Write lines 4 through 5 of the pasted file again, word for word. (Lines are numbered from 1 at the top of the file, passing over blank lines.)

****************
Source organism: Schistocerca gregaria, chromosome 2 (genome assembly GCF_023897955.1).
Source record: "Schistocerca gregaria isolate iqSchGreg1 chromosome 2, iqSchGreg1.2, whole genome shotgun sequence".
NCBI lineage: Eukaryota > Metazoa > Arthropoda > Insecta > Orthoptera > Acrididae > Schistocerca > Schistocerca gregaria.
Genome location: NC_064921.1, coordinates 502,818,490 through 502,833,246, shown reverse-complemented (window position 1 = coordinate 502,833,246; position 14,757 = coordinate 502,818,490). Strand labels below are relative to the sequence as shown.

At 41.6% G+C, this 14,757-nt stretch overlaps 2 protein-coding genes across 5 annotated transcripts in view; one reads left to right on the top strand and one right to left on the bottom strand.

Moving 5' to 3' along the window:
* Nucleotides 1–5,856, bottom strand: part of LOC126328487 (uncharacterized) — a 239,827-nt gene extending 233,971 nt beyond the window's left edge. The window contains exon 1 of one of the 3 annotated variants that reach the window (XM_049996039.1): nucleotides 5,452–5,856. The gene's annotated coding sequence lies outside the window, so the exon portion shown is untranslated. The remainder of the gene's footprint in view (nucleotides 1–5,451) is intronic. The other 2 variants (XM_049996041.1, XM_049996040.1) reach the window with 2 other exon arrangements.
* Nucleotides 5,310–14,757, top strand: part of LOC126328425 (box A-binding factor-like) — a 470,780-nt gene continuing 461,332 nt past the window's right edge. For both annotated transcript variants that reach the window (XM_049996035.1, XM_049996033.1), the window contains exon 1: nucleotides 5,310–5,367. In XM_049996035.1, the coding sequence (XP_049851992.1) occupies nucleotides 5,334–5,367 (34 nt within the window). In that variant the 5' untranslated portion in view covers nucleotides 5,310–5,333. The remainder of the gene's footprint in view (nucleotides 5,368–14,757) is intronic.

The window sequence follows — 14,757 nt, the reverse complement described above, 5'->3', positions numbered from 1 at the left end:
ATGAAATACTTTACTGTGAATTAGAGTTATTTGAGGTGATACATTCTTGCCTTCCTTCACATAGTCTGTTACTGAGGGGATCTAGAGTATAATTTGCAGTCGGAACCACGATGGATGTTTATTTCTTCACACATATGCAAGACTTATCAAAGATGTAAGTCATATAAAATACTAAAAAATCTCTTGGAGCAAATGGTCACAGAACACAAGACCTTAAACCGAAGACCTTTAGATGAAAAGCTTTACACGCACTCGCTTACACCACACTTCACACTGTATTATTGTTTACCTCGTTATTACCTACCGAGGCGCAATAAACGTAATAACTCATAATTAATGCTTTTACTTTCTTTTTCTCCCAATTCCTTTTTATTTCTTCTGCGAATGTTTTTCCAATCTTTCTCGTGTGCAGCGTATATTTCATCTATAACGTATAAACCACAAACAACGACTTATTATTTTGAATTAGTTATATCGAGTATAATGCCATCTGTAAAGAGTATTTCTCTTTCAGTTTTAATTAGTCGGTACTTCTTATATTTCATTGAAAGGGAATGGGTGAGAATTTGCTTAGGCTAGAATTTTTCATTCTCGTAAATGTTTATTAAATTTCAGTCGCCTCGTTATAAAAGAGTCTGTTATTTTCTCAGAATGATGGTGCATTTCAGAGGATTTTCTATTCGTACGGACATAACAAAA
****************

Genome location: NC_064921.1, coordinates 502,818,490 through 502,833,246, shown reverse-complemented (window position 1 = coordinate 502,833,246; position 14,757 = coordinate 502,818,490). Strand labels below are relative to the sequence as shown.

At 41.6% G+C, this 14,757-nt stretch overlaps 2 protein-coding genes across 5 annotated transcripts in view; one reads left to right on the top strand and one right to left on the bottom strand.